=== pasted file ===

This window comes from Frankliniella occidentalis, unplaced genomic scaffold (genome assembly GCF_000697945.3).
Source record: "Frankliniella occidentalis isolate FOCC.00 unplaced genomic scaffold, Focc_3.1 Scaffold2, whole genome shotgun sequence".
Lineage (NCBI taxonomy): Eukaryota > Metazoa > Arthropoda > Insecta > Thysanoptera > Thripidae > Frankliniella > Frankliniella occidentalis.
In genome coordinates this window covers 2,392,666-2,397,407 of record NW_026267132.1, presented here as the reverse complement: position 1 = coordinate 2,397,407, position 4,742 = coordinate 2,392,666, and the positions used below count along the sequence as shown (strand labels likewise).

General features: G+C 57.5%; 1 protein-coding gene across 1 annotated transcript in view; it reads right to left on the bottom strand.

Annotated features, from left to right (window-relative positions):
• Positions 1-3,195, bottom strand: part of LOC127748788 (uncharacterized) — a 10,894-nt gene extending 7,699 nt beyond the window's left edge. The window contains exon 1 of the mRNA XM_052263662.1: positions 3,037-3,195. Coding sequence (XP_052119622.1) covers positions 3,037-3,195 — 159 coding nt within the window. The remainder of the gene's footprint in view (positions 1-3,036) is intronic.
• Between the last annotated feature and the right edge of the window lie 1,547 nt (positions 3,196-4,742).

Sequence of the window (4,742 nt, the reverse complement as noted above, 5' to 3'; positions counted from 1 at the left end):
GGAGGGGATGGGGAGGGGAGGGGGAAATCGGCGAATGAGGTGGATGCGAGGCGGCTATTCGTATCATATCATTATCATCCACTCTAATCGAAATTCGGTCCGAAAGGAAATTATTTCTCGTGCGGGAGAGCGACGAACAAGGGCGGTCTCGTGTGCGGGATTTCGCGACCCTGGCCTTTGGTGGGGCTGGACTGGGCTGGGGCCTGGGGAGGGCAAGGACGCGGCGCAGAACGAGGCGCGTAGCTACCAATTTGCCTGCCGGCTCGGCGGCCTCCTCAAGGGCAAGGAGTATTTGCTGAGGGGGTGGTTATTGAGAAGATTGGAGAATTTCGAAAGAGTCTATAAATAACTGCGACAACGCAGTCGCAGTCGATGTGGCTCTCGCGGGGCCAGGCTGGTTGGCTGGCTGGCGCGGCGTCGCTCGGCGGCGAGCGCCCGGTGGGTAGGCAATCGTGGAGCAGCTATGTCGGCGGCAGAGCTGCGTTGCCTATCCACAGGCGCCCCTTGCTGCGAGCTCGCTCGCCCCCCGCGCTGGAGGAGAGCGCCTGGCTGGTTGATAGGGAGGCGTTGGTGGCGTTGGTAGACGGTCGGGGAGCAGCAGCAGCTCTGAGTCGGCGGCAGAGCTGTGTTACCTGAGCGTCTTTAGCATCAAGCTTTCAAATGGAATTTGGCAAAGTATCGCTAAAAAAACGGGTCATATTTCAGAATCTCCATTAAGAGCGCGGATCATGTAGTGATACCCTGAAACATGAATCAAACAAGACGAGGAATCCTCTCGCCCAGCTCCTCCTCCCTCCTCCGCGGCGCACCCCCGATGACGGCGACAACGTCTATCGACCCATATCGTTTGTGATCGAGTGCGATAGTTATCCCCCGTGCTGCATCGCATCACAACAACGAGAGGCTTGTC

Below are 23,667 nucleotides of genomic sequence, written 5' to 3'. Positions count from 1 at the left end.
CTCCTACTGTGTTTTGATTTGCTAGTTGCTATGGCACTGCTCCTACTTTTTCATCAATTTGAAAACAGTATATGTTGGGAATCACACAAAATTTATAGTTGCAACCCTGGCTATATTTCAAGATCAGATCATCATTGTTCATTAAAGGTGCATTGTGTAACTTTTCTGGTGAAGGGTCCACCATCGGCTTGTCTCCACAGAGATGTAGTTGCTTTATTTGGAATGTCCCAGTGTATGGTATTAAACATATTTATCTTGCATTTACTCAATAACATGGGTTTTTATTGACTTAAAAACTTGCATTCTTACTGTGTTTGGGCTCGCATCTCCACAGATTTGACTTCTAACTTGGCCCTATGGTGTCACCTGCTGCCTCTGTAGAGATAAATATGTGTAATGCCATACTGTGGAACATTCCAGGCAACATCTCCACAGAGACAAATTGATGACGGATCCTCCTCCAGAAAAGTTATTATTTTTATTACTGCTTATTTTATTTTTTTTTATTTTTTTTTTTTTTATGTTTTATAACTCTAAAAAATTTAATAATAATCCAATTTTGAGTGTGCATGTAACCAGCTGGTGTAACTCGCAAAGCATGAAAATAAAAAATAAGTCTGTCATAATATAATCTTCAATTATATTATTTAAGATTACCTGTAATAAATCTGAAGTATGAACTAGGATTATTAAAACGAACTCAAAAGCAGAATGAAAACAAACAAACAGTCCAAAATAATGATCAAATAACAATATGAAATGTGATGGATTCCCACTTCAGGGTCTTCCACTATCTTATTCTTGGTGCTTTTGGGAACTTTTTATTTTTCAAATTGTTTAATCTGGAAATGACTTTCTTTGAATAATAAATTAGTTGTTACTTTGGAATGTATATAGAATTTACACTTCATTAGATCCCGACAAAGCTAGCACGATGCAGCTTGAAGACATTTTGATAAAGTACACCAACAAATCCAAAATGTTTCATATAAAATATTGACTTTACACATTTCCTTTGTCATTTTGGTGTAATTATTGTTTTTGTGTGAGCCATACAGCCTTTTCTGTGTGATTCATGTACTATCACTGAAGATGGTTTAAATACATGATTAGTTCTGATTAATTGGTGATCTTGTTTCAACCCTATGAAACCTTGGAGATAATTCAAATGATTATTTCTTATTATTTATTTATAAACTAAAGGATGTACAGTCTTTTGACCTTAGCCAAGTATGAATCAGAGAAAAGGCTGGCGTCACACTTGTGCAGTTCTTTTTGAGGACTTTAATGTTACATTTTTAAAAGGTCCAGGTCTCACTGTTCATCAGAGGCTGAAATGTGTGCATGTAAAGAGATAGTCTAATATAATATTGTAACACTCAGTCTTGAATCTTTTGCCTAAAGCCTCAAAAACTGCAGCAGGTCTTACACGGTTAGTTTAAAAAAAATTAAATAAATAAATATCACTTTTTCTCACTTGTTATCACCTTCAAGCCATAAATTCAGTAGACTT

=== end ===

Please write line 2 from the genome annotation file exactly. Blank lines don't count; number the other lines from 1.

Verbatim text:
Source record: "Frankliniella occidentalis isolate FOCC.00 unplaced genomic scaffold, Focc_3.1 Scaffold2, whole genome shotgun sequence".